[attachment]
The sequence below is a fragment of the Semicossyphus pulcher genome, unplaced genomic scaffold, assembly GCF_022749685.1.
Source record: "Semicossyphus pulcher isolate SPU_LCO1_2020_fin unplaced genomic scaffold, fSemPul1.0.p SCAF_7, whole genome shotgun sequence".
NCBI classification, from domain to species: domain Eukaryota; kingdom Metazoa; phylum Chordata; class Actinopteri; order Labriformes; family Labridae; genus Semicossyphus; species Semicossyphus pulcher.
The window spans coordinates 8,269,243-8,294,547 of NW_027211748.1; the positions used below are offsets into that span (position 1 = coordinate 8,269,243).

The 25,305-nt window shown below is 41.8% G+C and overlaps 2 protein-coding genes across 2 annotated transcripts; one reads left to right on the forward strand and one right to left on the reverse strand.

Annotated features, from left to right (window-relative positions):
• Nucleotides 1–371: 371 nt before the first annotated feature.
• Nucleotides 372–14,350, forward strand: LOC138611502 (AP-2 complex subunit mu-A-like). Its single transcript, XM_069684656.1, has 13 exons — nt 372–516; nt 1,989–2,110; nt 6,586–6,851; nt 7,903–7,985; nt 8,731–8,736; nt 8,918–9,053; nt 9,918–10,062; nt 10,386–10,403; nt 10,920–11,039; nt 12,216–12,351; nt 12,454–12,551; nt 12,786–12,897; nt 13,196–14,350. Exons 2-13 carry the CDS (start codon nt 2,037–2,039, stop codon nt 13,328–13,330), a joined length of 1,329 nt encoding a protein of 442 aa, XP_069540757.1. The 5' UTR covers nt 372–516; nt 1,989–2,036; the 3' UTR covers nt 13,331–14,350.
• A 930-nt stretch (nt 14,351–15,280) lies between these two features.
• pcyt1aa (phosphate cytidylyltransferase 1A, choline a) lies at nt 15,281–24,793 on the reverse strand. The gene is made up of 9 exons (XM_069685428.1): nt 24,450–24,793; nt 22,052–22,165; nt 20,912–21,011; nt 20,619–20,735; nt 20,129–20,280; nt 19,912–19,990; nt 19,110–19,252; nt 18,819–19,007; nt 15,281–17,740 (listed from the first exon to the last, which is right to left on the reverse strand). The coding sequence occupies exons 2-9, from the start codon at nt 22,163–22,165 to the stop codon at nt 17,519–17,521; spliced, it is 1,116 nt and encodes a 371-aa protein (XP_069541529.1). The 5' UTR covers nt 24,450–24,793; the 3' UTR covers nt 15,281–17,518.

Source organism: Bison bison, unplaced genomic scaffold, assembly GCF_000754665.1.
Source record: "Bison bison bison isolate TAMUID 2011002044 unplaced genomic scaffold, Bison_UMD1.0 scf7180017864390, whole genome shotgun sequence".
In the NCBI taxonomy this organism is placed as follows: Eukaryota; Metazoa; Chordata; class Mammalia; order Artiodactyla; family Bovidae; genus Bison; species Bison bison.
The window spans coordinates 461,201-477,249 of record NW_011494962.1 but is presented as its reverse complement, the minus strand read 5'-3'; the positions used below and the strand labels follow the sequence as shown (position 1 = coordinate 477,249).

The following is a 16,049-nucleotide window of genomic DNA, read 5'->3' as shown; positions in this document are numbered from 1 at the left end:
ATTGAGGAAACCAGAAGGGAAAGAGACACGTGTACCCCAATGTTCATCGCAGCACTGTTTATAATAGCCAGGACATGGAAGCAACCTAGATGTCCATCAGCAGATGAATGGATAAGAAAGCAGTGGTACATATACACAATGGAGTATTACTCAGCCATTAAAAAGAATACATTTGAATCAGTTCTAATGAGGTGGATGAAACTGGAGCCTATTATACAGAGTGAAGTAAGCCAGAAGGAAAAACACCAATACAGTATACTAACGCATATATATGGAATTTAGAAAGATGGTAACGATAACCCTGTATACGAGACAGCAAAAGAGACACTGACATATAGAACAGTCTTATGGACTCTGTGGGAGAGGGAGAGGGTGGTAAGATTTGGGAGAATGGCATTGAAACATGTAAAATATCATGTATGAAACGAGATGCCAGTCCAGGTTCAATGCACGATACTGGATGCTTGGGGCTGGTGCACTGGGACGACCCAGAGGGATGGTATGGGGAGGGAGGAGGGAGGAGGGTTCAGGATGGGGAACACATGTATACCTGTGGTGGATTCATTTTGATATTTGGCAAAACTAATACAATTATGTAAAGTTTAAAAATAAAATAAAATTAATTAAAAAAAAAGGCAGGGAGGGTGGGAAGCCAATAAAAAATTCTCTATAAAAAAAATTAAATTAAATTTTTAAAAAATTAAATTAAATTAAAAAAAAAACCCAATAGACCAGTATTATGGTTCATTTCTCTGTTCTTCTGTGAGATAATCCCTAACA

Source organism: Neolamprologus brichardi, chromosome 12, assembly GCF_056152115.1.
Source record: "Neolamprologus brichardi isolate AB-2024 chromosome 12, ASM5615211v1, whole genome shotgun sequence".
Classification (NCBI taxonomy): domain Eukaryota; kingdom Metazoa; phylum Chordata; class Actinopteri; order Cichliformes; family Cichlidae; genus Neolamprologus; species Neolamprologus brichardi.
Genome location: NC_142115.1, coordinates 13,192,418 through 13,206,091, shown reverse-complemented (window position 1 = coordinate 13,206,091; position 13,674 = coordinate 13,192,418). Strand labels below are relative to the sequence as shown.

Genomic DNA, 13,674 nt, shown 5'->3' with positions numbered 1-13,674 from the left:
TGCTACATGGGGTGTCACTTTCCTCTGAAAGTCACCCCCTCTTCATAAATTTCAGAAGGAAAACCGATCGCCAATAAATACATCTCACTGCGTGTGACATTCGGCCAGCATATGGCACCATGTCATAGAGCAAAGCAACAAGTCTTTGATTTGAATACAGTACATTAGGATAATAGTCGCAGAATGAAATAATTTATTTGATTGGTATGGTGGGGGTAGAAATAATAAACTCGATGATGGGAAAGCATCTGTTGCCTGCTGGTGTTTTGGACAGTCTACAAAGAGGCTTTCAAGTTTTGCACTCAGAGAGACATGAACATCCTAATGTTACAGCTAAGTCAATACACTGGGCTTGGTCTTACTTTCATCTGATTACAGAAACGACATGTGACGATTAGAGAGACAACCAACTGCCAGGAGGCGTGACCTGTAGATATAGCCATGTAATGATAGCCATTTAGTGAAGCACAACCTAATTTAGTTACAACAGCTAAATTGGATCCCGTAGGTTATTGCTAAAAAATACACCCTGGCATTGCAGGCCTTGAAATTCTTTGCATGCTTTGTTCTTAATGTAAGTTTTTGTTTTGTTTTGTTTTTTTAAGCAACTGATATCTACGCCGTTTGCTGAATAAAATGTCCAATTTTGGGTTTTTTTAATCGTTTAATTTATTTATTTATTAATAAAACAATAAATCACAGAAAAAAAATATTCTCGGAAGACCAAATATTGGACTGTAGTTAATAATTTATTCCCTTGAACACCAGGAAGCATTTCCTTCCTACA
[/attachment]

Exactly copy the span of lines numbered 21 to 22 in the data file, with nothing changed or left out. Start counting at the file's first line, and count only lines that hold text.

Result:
Genomic DNA, 13,674 nt, shown 5'->3' with positions numbered 1-13,674 from the left:
TGCTACATGGGGTGTCACTTTCCTCTGAAAGTCACCCCCTCTTCATAAATTTCAGAAGGAAAACCGATCGCCAATAAATACATCTCACTGCGTGTGACATTCGGCCAGCATATGGCACCATGTCATAGAGCAAAGCAACAAGTCTTTGATTTGAATACAGTACATTAGGATAATAGTCGCAGAATGAAATAATTTATTTGATTGGTATGGTGGGGGTAGAAATAATAAACTCGATGATGGGAAAGCATCTGTTGCCTGCTGGTGTTTTGGACAGTCTACAAAGAGGCTTTCAAGTTTTGCACTCAGAGAGACATGAACATCCTAATGTTACAGCTAAGTCAATACACTGGGCTTGGTCTTACTTTCATCTGATTACAGAAACGACATGTGACGATTAGAGAGACAACCAACTGCCAGGAGGCGTGACCTGTAGATATAGCCATGTAATGATAGCCATTTAGTGAAGCACAACCTAATTTAGTTACAACAGCTAAATTGGATCCCGTAGGTTATTGCTAAAAAATACACCCTGGCATTGCAGGCCTTGAAATTCTTTGCATGCTTTGTTCTTAATGTAAGTTTTTGTTTTGTTTTGTTTTTTTAAGCAACTGATATCTACGCCGTTTGCTGAATAAAATGTCCAATTTTGGGTTTTTTTAATCGTTTAATTTATTTATTTATTAATAAAACAATAAATCACAGAAAAAAAATATTCTCGGAAGACCAAATATTGGACTGTAGTTAATAATTTATTCCCTTGAACACCAGGAAGCATTTCCTTCCTACA